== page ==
• Encyclopaedia Britannica, “Huangdi.” n.d. Huangdi, Chinese Mythological Emperor. Web. 27 Mar. 2015. Accessed 27 Mar 2015.

  • Eno, R. 2010. The Doctrine of the Mean. Working paper no. [B/E/P374]. Indiana University. Web. Accessed 14 Dec 2015.

  • Epps, Henry H. 2012. The universal golden rule: A philosopher perspective. N.p.: CreateSpace Independent Platform.

  • Gerstner, Ansgar. 2011. Leadership and organizational patterns in the Daodejing. The Journal of Management Development 30(7/8): 675–684.

    Article  Google Scholar 

  • Gruchmann, Alexander. 2008. Mitarbeiterführung in China Eine Kulturbezogene Betrachtung. Hamburg: Diplomica-Verlag.

    Google Scholar 

  • Hennig, A. 2013. The ethical background of business in China - An Outline. In World Humanism: Cross-cultural Perspectives on Ethical Practices in Organizations, ed. Khan, S., W. Amann, 194–207. Basingstoke: Palgrave Macmillan.

  • Herrmann-Pillath, Carsten. 2009. Social capital, Chinese style: Individualism, relational collectivism and the cultural embeddedness of the institutions-performance link. China Economic Journal 2(3): 325–50.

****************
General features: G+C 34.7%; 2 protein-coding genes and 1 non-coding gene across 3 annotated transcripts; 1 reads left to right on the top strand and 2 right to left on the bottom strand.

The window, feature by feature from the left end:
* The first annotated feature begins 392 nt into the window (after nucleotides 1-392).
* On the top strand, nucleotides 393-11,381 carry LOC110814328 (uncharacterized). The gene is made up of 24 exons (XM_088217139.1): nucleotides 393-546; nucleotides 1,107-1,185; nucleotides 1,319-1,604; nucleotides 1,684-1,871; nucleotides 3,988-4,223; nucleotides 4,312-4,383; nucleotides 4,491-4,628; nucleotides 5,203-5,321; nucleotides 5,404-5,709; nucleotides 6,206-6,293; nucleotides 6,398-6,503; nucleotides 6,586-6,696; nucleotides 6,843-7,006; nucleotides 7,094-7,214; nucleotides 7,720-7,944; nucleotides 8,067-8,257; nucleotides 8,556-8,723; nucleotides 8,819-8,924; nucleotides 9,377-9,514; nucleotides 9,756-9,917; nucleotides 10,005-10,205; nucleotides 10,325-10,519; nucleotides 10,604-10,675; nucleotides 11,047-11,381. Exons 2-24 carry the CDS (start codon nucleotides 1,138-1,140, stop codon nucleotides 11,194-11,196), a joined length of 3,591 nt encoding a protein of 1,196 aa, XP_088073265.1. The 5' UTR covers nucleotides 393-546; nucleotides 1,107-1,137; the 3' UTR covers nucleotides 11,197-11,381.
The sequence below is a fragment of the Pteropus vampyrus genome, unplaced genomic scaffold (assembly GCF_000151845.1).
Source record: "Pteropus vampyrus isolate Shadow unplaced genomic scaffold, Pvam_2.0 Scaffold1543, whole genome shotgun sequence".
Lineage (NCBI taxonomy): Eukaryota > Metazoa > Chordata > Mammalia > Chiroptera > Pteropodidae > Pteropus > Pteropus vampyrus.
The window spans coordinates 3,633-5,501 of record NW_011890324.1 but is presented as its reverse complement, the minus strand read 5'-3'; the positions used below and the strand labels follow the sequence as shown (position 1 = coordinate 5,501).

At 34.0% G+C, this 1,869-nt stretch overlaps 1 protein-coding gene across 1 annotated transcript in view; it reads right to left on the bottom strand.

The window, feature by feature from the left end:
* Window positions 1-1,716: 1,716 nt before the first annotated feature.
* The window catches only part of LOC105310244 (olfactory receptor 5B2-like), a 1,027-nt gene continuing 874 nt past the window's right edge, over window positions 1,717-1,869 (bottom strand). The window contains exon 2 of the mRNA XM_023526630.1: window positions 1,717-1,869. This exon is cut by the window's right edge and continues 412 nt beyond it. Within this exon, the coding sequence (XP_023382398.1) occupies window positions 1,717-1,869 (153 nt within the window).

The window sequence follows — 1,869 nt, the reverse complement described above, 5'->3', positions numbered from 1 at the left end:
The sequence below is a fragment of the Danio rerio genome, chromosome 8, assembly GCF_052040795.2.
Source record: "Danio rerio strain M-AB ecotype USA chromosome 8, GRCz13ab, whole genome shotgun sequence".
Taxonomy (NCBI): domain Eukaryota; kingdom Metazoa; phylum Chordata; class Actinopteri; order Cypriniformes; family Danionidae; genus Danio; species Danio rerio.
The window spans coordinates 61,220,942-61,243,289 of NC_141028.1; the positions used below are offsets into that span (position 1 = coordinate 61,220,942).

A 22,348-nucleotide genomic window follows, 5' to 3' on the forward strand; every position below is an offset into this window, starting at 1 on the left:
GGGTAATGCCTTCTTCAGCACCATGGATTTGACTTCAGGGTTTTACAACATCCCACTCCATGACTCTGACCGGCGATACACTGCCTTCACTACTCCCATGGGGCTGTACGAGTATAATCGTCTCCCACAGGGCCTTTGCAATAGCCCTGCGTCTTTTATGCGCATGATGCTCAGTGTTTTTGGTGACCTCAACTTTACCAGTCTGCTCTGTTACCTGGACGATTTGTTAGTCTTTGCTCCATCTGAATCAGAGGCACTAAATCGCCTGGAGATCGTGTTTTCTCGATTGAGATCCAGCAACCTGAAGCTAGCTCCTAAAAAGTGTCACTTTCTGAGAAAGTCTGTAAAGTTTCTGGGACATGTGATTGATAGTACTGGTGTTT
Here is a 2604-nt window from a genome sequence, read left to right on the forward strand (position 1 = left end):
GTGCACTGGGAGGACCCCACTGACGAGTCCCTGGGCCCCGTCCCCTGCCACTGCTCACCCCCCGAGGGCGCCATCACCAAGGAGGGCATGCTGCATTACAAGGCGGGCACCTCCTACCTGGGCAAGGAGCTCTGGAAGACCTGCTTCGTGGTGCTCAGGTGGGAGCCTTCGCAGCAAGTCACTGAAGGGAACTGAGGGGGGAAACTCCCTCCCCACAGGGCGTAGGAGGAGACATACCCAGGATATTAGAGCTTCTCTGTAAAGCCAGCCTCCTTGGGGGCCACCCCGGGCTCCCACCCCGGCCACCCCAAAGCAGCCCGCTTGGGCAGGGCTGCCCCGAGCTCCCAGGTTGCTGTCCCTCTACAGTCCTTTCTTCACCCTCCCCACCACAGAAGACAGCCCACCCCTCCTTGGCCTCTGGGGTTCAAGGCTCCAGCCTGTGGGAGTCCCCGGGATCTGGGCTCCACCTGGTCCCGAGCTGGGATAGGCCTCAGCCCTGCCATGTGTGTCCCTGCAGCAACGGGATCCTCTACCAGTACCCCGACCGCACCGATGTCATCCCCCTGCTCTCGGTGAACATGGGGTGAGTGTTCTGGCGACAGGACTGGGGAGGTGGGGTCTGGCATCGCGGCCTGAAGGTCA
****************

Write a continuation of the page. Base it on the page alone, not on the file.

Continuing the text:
Article  Google Scholar 

  • Herrmann-Pillath, Carsten. 2015. Wachstum, Macht Und Ordnung Eine Wirtschaftsphilosophische Auseinandersetzung Mit China, 2014. Weimar (Lahn): Metropolis.

    Google Scholar 

  • Huang, Ning. 2008. Wie Chinesen denken: Denkphilosophie, Welt- und Menschenbilder in China. München: Oldenbourg.

    Book  Google Scholar 

  • Ip, Po. Keung. 2009. Is Confucianism good for business ethics in China? Journal of Business Ethics 88: 463–76.

    Article  Google Scholar 

  • Jung, C.G. 1962. Commentaries. In The Secret of the Golden Flower: A Chinese Book of Life, Trans. Wilhelm, R., 81–138. New York: Harcourt, Brace, & World.

  • Koehn, Daryl. 2001. Confucian trustworthiness and the practice of business in China. Business Ethics Quarterly 11(3): 415.